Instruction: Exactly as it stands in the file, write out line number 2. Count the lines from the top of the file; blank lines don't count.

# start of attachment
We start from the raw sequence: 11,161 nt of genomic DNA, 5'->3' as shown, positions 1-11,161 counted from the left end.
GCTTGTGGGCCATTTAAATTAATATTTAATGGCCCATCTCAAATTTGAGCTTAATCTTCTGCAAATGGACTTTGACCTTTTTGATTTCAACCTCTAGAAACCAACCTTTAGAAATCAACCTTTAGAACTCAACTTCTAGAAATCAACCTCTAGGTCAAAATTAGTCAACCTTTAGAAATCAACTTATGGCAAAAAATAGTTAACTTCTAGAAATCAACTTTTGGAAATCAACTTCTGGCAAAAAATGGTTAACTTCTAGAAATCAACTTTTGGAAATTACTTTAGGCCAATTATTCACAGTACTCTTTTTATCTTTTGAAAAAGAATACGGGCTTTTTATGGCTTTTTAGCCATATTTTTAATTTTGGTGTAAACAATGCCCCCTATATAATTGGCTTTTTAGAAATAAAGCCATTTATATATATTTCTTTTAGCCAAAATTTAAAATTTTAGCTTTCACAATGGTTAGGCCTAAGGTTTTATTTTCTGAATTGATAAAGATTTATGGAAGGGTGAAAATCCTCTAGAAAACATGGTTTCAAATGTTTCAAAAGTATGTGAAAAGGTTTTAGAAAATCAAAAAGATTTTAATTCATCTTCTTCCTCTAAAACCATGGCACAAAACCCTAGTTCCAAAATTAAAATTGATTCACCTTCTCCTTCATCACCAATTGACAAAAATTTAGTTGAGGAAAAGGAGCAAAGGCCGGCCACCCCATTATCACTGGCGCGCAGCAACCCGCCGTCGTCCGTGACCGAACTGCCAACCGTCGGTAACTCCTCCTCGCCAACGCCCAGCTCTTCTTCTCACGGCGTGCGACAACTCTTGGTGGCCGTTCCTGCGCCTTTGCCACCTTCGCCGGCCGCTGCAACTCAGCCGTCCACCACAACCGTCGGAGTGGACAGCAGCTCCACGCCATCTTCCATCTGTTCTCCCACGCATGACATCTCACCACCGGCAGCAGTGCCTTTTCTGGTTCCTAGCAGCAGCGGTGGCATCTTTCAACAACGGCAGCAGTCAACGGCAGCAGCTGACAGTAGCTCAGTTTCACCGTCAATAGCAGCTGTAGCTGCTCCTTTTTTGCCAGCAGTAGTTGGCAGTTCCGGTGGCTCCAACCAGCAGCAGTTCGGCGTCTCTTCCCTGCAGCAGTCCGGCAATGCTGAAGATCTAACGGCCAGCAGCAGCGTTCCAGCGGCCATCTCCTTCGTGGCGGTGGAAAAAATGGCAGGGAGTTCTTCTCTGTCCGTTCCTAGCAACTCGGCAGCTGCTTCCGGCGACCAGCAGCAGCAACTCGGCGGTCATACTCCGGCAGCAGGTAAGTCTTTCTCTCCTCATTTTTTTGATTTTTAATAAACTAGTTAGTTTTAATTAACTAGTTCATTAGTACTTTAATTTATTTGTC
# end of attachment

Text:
GCTTGTGGGCCATTTAAATTAATATTTAATGGCCCATCTCAAATTTGAGCTTAATCTTCTGCAAATGGACTTTGACCTTTTTGATTTCAACCTCTAGAAACCAACCTTTAGAAATCAACCTTTAGAACTCAACTTCTAGAAATCAACCTCTAGGTCAAAATTAGTCAACCTTTAGAAATCAACTTATGGCAAAAAATAGTTAACTTCTAGAAATCAACTTTTGGAAATCAACTTCTGGCAAAAAATGGTTAACTTCTAGAAATCAACTTTTGGAAATTACTTTAGGCCAATTATTCACAGTACTCTTTTTATCTTTTGAAAAAGAATACGGGCTTTTTATGGCTTTTTAGCCATATTTTTAATTTTGGTGTAAACAATGCCCCCTATATAATTGGCTTTTTAGAAATAAAGCCATTTATATATATTTCTTTTAGCCAAAATTTAAAATTTTAGCTTTCACAATGGTTAGGCCTAAGGTTTTATTTTCTGAATTGATAAAGATTTATGGAAGGGTGAAAATCCTCTAGAAAACATGGTTTCAAATGTTTCAAAAGTATGTGAAAAGGTTTTAGAAAATCAAAAAGATTTTAATTCATCTTCTTCCTCTAAAACCATGGCACAAAACCCTAGTTCCAAAATTAAAATTGATTCACCTTCTCCTTCATCACCAATTGACAAAAATTTAGTTGAGGAAAAGGAGCAAAGGCCGGCCACCCCATTATCACTGGCGCGCAGCAACCCGCCGTCGTCCGTGACCGAACTGCCAACCGTCGGTAACTCCTCCTCGCCAACGCCCAGCTCTTCTTCTCACGGCGTGCGACAACTCTTGGTGGCCGTTCCTGCGCCTTTGCCACCTTCGCCGGCCGCTGCAACTCAGCCGTCCACCACAACCGTCGGAGTGGACAGCAGCTCCACGCCATCTTCCATCTGTTCTCCCACGCATGACATCTCACCACCGGCAGCAGTGCCTTTTCTGGTTCCTAGCAGCAGCGGTGGCATCTTTCAACAACGGCAGCAGTCAACGGCAGCAGCTGACAGTAGCTCAGTTTCACCGTCAATAGCAGCTGTAGCTGCTCCTTTTTTGCCAGCAGTAGTTGGCAGTTCCGGTGGCTCCAACCAGCAGCAGTTCGGCGTCTCTTCCCTGCAGCAGTCCGGCAATGCTGAAGATCTAACGGCCAGCAGCAGCGTTCCAGCGGCCATCTCCTTCGTGGCGGTGGAAAAAATGGCAGGGAGTTCTTCTCTGTCCGTTCCTAGCAACTCGGCAGCTGCTTCCGGCGACCAGCAGCAGCAACTCGGCGGTCATACTCCGGCAGCAGGTAAGTCTTTCTCTCCTCATTTTTTTGATTTTTAATAAACTAGTTAGTTTTAATTAACTAGTTCATTAGTACTTTAATTTATTTGTC